Finding a gem in south Omaha -
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A variety of ales are seen Friday, Feb. 25 at Keg Creek Brewery in Glenwood, Iowa. The women's beer group, Barley's Angels, visited the microbrewery to sample different craft ales such as wheat, stout, brown and India pale. Beer isn't just a "man thing" women enjoy it just as much, Barley's Angels is a testament to that notion. (COREY PERRINE/THE WORLD-HERALD)


Finding a gem in south Omaha
By Cara Pesek

Last week, I went out for Thursday night drinks with some of my new coworkers. One of them, a friend since college, asked me if — as the new girl and nightlife reporter — I had a preference on where to go.

Someplace I've never been, I said.

He suggested the Brass Monkey Sports Bar at 36th and V Streets, and told me he thought it might appeal to me.

He was totally right.

I'm from a really small town, and I've always had an affinity for good, no-nonsense bars. Non-fussy interior, straightforward name, cheap drinks, good crew of regulars. The Brass Monkey is exactly that. Bonus points for the Thursday night karaoke that started up halfway through our visit.

But the Brass Monkey sets itself apart from the typical neighborhood bar. The huge number of craft beers on tap surprised me. I ordered my drink, a draw of Delirium, and the cost amazed me even more.


Are you kidding? What is this giant, super-cheap selection of beers doing here, on South 36th Street, right across from Mr. Butt's liquor store?

I asked owner Maria Tworek for some background.

Tworek and her husband, Kevin, opened the spot on election night 2008 after buying the building several years before. The space had been a neighborhood bar for years, she said. In fact, both her parents and Kevin's parents hung out there, and Tworek thinks it's possible that she crossed paths with her future husband when they were kids.

They opened it as a regular neighborhood bar, except with 20 craft beers on tap. Very quickly, she said, they realized that wouldn't be enough, so they added more. Current count: 39, including lots of stouts and IPAs, and beers from many Nebraska and Iowa breweries.

The combination of neighborhood bar/craft beer spot draws a mix of people, she said — neighborhood regulars, college students, beer enthusiasts and bikers. But it has remained an unassuming place, in part because of its corner bar history, in part because of the prices.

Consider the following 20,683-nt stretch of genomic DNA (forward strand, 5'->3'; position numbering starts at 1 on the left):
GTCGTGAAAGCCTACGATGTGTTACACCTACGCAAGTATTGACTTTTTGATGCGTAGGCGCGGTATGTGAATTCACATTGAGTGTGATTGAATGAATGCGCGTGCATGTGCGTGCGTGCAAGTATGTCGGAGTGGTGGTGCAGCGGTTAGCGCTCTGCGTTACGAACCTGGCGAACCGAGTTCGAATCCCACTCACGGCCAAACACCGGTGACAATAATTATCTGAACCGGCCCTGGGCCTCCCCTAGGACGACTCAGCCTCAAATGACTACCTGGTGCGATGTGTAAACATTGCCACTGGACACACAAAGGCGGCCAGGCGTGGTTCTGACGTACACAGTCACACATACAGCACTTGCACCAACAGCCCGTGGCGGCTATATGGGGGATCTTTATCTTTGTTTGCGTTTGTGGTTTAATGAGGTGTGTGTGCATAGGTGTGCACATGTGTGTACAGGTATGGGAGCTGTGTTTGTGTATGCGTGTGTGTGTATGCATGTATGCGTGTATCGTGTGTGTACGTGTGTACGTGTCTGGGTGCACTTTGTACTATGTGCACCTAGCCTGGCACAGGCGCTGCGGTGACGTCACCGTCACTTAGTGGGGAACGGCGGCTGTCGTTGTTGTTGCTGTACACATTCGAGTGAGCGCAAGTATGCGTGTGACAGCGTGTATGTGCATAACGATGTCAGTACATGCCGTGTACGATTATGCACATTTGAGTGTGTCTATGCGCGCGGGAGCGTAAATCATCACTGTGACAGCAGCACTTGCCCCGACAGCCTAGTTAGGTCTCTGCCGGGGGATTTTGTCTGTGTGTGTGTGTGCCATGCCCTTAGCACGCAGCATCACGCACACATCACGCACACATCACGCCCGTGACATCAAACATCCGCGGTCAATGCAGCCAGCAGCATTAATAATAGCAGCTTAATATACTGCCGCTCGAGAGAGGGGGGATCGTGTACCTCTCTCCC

"I love our bar," she said. "I love that our bar is like that."

Me too.

The next night, I decided to continue my tour of fancy beer bars, and I met up with my beer connoisseur friend Stephen at Crescent Moon Ale House, 36th and Farnam Streets, where the gigantic selection quickly overwhelmed me. Bartender extraordinaire Chris Bettini asked me what I liked, gave me a few samples, and warned me of the high alcohol content (12 percent) in one that I tried (I stayed away from that one).

By chance, that night I also covered the opening of the Beercade in Benson, 6102 Maple St., owned by the same guys who run Jake's just down the street. What sets the Beercade aside from, oh, pretty much every other bar in Omaha, are the arcade games and pinball machines that line the walls. But owners John Larkin and Alex Roskelly are serious about beer, too. The Beercade features 25 beers on tap, which will be rotated seasonally.

I am far from a beer connoisseur, but I have a feeling that living in Omaha might change that.


On a completely different note, another new club also held its grand opening last Friday night — Rehab Lounge, 2615 S. 120th St. Rehab Lounge is a lot of different things — it's a dance club Thursday, Friday and Saturday; an acoustic music venue on Sunday; and on Wednesdays, owner Tommy Nguyen is hoping to start a margaritas and manicures promotion in which patrons who buy drinks can get their nails done for free.

What interested me, though was the name.

Rehab is named "Rehab," after all. Waitresses wear T-shirts emblazoned with the word "therapist." The words, "Hello, and welcome to Rehab - choosing a treatment clinic is difficult and often daunting," greet visitors to the website, though Nguyen said those words will soon be replaced with the more succinct "admit yourself."

Do you really want your bar that closely associated with addiction?

"I definitely think that using this name pushes the envelope," Nguyen said, though he said he hasn't received any complaints and he's trying not to take things too far.

"I didn't want anyone to think that this could be an actual treatment facility, but I definitely played along with the word and used it to our advantage."

Care to see for yourself? Check out dance nights — Addiction Thursday, Peer Pressure Friday and Relapse Saturday — or take in some acoustic music therapy on Recovery Sunday.

Contact the writer: Cara Pesek    |   402-444-4052    |  

Cara writes about nightlife -- bars, clubs, karaoke, and other places people go to have a good time -- as well as fashion, pop culture and trends.

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